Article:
A study of the effect of the periods of gestation and lactation upon the growth and composition of swine

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A study of the effect of the periods of gestation and lactation upon the growth and composition of swine

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Title: A study of the effect of the periods of gestation and lactation upon the growth and composition of swine
Author: Griswold, D. J. (Daniel James)
Date: 1915
Publisher: University of Missouri
Abstract: Growth is at the base of organic production. In recent years an increasing importance has been attached to its study and to the conditions affecting it. Davenport says: "The importance of the study of growth cannot be over estimated. The maintenance of the human race depends upon that property which protoplasm alone displays of increasing itself for an indefinite time and to an indefinite amount. The supplies of the world are produced largely by growth each year [...] the only thing then that limits growth is the limitations in the conditions of growth." The same author defines organic growth as increase in volume which may result from increase in volume of either the living substance or the formed matter of which organisms are composed. It is well known that there are many factors that influence growth and development. Among these are light, temperature, moisture, oxygen supply, food, climate, season of year, age, and species. Among factors less easily analyzed and explained, but dependent in greater or less degree upon the foregoing, may be mentioned the inherent tendency to reach a certain size and form, cell activities, and glandular secretions and excretions. Certain pathological conditions, pregnancy, and lactation may exert very marked influences on growth and development. The purpose of this study was to find the effect on growth of the conditions of pregnancy and lactation. It seems reasonable to expect that the production of milk would greatly check growth. The common observation of animals becoming thin in flesh while producing milk is sufficient evidence that the food is used for milk production even when there is not an excess over the amount the animal could use for the maintenance of its own body or for the increase of its own substance. It is well established that under conditions of insufficient nutrition, material may be drawn from the tissues for the production of milk. The effects of pregnancy are not so obvious. Unquestionably, the mother must provide the materials for building the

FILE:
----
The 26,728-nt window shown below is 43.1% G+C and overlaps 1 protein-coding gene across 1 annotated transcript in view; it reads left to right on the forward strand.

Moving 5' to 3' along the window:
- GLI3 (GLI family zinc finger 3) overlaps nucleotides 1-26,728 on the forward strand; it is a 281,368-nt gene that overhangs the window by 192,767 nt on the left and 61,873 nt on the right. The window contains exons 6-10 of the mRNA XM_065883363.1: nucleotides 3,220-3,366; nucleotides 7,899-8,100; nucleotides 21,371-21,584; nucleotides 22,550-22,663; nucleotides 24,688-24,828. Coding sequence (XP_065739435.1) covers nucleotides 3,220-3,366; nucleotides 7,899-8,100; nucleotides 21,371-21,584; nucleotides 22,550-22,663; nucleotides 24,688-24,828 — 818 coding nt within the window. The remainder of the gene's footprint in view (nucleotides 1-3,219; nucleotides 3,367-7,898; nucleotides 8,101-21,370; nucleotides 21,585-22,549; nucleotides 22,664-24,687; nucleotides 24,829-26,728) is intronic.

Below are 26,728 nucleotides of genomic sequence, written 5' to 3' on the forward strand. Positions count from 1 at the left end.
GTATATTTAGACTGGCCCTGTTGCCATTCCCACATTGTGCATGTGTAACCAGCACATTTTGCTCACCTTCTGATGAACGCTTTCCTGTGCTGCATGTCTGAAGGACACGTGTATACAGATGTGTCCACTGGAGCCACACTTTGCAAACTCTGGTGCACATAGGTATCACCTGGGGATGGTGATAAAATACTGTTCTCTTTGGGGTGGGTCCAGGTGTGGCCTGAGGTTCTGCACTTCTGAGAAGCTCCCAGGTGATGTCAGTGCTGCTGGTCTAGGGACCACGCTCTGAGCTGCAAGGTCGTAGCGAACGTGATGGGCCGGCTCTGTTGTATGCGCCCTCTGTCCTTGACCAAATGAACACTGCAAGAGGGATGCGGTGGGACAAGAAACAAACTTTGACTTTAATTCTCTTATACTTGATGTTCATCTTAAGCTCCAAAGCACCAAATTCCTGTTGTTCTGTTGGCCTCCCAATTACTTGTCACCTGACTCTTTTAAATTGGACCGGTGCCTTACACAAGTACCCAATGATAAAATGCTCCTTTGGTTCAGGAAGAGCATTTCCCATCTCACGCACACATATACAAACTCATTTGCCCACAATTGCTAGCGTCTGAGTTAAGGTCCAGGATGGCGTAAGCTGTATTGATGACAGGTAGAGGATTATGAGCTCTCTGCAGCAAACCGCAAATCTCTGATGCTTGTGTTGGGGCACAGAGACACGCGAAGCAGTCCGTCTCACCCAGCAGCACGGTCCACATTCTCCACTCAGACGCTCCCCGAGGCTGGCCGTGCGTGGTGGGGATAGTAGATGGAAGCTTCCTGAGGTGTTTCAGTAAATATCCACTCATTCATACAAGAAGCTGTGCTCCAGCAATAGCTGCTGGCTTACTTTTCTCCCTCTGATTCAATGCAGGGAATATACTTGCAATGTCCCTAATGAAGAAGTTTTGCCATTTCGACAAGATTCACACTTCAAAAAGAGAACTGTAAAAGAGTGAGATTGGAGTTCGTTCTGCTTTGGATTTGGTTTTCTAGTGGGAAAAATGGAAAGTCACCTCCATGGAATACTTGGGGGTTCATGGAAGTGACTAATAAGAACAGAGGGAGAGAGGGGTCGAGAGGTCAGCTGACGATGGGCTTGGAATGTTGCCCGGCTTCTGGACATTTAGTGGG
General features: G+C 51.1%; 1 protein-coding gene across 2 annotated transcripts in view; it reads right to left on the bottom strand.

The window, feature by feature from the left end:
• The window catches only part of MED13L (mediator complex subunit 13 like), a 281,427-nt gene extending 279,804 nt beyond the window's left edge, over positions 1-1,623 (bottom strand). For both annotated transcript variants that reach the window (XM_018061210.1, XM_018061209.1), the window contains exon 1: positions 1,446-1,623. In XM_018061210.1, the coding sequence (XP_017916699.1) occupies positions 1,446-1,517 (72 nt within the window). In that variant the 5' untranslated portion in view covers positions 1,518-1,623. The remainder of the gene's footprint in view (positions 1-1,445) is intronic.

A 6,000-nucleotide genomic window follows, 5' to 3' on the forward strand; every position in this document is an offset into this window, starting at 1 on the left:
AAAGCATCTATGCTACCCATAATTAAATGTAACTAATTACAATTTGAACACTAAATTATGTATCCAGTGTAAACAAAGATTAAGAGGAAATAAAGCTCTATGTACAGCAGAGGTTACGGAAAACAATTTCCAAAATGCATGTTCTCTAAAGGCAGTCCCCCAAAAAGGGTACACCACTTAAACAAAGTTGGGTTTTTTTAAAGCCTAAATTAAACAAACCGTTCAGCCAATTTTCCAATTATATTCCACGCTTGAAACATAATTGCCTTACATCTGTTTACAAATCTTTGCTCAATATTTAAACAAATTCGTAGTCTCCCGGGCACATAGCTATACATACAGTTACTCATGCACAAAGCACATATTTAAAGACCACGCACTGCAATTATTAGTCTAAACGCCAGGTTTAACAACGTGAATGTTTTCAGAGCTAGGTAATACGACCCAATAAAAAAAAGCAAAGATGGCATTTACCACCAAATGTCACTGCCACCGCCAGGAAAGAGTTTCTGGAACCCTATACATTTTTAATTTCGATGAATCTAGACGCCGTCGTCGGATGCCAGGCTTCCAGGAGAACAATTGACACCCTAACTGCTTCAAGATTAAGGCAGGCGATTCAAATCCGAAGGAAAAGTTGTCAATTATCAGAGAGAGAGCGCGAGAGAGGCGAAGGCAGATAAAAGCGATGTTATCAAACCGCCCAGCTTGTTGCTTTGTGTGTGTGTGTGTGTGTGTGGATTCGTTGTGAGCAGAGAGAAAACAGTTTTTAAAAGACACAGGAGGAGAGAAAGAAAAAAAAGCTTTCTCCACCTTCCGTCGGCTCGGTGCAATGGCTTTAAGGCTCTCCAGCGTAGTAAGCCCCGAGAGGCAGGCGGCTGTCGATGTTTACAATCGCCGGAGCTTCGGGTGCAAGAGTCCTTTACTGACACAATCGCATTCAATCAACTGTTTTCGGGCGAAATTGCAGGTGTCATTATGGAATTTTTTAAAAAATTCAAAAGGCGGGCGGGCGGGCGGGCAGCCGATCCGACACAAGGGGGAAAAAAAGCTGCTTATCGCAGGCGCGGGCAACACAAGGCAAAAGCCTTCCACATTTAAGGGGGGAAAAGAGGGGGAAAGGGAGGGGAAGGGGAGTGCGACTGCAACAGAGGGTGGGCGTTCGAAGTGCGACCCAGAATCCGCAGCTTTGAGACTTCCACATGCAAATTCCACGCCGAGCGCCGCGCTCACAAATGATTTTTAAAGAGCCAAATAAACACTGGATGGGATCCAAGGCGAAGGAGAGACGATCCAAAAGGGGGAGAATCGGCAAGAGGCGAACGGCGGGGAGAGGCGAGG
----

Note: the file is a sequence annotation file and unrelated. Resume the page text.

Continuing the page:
URI: http://hdl.handle.net/10355/15627

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